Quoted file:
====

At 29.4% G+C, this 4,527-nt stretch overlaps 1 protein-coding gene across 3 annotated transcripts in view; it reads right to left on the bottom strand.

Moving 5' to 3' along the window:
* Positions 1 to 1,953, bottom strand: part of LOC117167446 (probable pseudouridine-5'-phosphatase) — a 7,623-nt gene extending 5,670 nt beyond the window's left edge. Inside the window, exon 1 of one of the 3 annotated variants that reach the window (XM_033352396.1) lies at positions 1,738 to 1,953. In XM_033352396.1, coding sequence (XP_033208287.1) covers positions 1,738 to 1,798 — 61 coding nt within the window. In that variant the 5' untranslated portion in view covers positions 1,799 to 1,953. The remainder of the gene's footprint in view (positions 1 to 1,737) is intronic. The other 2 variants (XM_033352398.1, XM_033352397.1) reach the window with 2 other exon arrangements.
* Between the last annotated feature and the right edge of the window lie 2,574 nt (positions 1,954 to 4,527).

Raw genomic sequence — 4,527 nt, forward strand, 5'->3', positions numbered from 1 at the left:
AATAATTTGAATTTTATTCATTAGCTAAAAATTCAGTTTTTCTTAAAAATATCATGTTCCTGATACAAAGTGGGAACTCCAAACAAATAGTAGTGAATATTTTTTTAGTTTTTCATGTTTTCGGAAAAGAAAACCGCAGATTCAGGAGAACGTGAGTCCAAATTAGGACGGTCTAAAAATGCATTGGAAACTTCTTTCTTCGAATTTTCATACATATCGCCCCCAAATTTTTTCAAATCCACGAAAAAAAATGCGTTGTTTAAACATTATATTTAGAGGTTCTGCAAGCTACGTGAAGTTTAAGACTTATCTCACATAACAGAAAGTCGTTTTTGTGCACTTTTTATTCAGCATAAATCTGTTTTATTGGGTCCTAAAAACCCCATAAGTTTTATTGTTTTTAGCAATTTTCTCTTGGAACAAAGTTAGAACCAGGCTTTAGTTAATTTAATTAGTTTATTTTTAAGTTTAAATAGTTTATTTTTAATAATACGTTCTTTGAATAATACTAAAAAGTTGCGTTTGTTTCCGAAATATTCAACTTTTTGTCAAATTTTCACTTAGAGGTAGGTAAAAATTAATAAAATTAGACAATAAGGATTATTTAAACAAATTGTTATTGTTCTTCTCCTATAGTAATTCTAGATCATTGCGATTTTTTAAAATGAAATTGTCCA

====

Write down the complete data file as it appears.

At 29.4% G+C, this 4,527-nt stretch overlaps 1 protein-coding gene across 3 annotated transcripts in view; it reads right to left on the bottom strand.

Moving 5' to 3' along the window:
* Positions 1 to 1,953, bottom strand: part of LOC117167446 (probable pseudouridine-5'-phosphatase) — a 7,623-nt gene extending 5,670 nt beyond the window's left edge. Inside the window, exon 1 of one of the 3 annotated variants that reach the window (XM_033352396.1) lies at positions 1,738 to 1,953. In XM_033352396.1, coding sequence (XP_033208287.1) covers positions 1,738 to 1,798 — 61 coding nt within the window. In that variant the 5' untranslated portion in view covers positions 1,799 to 1,953. The remainder of the gene's footprint in view (positions 1 to 1,737) is intronic. The other 2 variants (XM_033352398.1, XM_033352397.1) reach the window with 2 other exon arrangements.
* Between the last annotated feature and the right edge of the window lie 2,574 nt (positions 1,954 to 4,527).

Raw genomic sequence — 4,527 nt, forward strand, 5'->3', positions numbered from 1 at the left:
AATAATTTGAATTTTATTCATTAGCTAAAAATTCAGTTTTTCTTAAAAATATCATGTTCCTGATACAAAGTGGGAACTCCAAACAAATAGTAGTGAATATTTTTTTAGTTTTTCATGTTTTCGGAAAAGAAAACCGCAGATTCAGGAGAACGTGAGTCCAAATTAGGACGGTCTAAAAATGCATTGGAAACTTCTTTCTTCGAATTTTCATACATATCGCCCCCAAATTTTTTCAAATCCACGAAAAAAAATGCGTTGTTTAAACATTATATTTAGAGGTTCTGCAAGCTACGTGAAGTTTAAGACTTATCTCACATAACAGAAAGTCGTTTTTGTGCACTTTTTATTCAGCATAAATCTGTTTTATTGGGTCCTAAAAACCCCATAAGTTTTATTGTTTTTAGCAATTTTCTCTTGGAACAAAGTTAGAACCAGGCTTTAGTTAATTTAATTAGTTTATTTTTAAGTTTAAATAGTTTATTTTTAATAATACGTTCTTTGAATAATACTAAAAAGTTGCGTTTGTTTCCGAAATATTCAACTTTTTGTCAAATTTTCACTTAGAGGTAGGTAAAAATTAATAAAATTAGACAATAAGGATTATTTAAACAAATTGTTATTGTTCTTCTCCTATAGTAATTCTAGATCATTGCGATTTTTTAAAATGAAATTGTCCA